Mother Brain, as depicted in Metroid: Zero Mission.
|First game||Metroid (1986)|
Mother Brain (Japanese: マザーブレイン?) is a fictional character created by Nintendo for the Metroid series. She is a one of the most prominent antagonists within the series, serving as the main antagonist of Metroid and Super Metroid.
Since Super Metroid (1994), she has a single large eye. Mother Brain is killed multiple times by series protagonist Samus Aran. Her Super Metroid design was originally milder than its final version, resembling an "old lady living in an apartment complex" when designed by Toru Osawa. This design was altered by Tomomi Yamane, who gave her an overall more monstrous appearance. The primary antagonist of Metroid: Other M, MB, is also an android partially constructed from Mother Brain's DNA. She is a large brain that sits in a large jar, from which she controls the Space Pirates on Zebes.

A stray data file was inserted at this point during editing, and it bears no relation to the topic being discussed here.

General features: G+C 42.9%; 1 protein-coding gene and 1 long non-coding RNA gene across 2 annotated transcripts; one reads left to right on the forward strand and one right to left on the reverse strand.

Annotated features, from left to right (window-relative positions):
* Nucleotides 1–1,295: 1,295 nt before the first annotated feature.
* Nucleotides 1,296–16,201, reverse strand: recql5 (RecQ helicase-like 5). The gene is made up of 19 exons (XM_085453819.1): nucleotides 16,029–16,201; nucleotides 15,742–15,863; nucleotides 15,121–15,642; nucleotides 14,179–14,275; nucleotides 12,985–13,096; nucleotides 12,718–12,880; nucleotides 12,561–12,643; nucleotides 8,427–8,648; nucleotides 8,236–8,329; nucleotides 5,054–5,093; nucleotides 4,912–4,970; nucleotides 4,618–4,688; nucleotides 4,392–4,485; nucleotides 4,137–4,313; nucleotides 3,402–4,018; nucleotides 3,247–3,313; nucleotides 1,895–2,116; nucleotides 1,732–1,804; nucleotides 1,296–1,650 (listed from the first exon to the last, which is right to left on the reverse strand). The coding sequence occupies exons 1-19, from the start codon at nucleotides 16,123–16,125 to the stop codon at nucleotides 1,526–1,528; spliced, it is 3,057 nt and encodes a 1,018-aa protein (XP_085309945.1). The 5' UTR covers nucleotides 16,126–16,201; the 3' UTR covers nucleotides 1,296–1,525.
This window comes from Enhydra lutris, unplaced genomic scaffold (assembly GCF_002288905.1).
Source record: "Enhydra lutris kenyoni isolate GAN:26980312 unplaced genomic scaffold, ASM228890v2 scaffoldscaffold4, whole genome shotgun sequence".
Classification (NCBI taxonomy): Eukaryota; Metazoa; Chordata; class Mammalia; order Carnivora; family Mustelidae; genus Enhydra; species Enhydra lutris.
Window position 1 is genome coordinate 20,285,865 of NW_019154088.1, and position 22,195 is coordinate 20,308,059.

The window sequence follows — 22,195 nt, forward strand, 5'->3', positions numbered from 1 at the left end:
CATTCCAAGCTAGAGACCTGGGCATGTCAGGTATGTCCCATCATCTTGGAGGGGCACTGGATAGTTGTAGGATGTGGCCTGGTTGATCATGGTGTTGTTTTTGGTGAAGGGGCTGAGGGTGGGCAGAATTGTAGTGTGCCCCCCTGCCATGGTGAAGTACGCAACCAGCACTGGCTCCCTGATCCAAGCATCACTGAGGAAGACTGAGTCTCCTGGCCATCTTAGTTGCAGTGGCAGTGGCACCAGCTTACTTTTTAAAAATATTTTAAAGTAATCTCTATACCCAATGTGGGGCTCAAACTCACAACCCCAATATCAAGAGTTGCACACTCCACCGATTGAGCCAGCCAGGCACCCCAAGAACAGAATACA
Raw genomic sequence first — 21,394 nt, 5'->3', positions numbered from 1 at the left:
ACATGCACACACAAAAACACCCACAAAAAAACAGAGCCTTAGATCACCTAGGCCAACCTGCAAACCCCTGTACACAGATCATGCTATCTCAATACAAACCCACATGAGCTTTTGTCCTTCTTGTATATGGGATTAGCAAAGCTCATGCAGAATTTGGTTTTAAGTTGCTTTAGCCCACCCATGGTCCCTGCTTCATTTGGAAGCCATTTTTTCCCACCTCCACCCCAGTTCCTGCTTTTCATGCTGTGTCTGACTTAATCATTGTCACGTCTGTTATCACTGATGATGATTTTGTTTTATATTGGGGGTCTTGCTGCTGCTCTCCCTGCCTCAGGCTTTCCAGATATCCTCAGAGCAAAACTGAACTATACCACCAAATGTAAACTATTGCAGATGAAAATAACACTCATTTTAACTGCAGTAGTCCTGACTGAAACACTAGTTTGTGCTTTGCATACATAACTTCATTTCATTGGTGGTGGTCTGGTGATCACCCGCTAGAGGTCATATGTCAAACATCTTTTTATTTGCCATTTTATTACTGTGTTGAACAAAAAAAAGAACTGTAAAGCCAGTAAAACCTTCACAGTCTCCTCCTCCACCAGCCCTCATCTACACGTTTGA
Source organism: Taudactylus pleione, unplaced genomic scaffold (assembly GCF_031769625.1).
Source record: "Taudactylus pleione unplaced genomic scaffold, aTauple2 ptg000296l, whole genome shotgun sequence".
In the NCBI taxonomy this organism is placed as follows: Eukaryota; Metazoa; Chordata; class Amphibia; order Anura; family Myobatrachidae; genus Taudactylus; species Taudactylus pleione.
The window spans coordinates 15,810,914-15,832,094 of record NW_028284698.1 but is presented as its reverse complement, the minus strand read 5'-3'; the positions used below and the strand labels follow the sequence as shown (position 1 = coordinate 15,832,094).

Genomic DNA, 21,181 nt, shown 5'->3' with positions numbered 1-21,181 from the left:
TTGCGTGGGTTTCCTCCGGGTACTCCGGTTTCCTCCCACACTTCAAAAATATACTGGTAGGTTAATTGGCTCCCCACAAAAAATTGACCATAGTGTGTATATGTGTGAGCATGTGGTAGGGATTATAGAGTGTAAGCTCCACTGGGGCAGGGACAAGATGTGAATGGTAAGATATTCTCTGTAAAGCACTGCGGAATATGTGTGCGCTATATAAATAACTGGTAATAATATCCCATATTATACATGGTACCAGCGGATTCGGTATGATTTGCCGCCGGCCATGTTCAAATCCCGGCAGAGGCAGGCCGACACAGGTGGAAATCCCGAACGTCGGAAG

Mother Brain has made several appearances in other media, most notably in the cartoon, Captain N: The Game Master. Since appearing in the Metroid series, she has received positive reception, but her appearance in Captain N was far less well received.
Concept and characteristics
Mother Brain is depicted as a very large brain with cybernetic spikes, usually contained in a glass tube which Samus must break to attack it. However, in the Super NES video game Super Metroid, she is seen in a bipedal form. When designing the bipedal version of Mother Brain for Super Metroid, Toru Osawa described what he wanted her to look like as being an "old lady living in my apartment complex." However, Tomomi Yamane added to the design, giving her dripping saliva, foul breath, and a filthy appearance. Mother Brain is an old Federation control system based on a possibly human brain that went insane.